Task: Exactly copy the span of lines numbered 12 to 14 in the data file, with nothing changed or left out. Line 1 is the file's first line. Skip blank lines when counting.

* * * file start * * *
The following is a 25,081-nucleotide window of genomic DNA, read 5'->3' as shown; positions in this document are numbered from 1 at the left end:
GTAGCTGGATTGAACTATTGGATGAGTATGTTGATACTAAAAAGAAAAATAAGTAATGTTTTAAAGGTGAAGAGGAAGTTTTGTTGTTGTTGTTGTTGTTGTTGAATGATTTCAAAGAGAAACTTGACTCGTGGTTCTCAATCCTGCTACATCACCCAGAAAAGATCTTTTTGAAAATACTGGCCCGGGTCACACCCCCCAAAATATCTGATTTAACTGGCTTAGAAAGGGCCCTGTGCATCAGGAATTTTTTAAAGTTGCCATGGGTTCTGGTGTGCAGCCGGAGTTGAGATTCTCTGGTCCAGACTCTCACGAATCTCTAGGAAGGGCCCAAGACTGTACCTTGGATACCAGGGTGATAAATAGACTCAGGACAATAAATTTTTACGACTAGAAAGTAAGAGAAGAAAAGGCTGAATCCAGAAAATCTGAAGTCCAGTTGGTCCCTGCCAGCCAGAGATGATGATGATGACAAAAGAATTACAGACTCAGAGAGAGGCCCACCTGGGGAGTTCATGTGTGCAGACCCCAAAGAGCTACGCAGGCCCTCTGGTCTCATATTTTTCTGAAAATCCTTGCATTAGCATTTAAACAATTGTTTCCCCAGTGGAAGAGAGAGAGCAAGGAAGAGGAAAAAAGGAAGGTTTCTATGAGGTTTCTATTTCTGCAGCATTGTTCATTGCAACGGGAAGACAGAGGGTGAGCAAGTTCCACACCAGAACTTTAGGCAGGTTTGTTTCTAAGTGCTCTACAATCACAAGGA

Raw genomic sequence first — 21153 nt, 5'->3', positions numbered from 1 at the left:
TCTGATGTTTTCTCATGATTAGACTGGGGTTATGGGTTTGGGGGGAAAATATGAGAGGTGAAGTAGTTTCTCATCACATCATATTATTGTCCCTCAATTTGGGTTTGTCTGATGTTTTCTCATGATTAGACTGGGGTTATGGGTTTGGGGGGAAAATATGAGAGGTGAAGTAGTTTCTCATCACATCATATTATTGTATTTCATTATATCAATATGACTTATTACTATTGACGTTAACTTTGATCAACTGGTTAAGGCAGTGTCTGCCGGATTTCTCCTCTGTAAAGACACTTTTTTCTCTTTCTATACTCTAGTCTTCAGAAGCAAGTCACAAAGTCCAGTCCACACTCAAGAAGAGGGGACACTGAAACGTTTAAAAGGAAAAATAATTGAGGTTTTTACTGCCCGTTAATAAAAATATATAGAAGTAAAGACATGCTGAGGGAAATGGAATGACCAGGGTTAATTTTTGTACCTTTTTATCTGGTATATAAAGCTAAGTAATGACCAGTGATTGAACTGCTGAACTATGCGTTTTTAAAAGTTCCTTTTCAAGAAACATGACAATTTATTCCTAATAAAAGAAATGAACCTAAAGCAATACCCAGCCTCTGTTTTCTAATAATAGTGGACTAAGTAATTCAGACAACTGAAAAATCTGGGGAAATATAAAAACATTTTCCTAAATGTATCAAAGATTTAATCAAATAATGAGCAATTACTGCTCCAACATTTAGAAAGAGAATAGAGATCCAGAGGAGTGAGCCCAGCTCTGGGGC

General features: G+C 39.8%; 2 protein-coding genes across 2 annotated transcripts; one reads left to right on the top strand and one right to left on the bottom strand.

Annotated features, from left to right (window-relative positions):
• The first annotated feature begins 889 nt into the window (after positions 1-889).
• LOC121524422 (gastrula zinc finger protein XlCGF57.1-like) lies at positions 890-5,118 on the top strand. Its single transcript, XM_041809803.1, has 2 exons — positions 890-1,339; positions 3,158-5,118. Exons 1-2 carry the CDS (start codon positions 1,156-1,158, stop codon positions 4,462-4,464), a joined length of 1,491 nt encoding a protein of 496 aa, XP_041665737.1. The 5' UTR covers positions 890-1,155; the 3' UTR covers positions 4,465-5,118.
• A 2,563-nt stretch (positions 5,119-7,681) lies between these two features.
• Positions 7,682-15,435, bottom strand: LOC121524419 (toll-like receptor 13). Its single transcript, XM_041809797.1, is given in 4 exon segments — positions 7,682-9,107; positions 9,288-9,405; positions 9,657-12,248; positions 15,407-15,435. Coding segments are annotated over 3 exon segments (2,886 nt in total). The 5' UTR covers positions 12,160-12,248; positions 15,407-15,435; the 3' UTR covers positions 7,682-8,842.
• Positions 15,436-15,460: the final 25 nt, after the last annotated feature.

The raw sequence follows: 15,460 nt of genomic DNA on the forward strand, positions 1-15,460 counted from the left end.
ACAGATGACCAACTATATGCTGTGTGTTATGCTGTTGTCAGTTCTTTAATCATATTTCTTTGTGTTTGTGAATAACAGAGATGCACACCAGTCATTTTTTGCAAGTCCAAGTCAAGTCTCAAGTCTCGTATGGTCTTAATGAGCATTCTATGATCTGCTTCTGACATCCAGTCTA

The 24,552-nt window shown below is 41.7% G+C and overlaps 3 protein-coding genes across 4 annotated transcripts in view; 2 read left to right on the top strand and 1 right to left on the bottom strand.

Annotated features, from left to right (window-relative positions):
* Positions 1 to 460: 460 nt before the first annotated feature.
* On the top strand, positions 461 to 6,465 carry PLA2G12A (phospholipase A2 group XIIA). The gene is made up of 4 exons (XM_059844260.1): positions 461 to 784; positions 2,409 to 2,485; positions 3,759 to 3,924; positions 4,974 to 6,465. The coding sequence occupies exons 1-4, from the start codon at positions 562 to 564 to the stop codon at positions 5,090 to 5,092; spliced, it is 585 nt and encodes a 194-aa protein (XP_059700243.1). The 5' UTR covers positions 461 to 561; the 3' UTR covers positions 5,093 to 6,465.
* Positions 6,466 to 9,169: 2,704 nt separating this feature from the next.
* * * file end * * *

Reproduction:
The raw sequence follows: 15,460 nt of genomic DNA on the forward strand, positions 1-15,460 counted from the left end.
ACAGATGACCAACTATATGCTGTGTGTTATGCTGTTGTCAGTTCTTTAATCATATTTCTTTGTGTTTGTGAATAACAGAGATGCACACCAGTCATTTTTTGCAAGTCCAAGTCAAGTCTCAAGTCTCGTATGGTCTTAATGAGCATTCTATGATCTGCTTCTGACATCCAGTCTA

The 24,552-nt window shown below is 41.7% G+C and overlaps 3 protein-coding genes across 4 annotated transcripts in view; 2 read left to right on the top strand and 1 right to left on the bottom strand.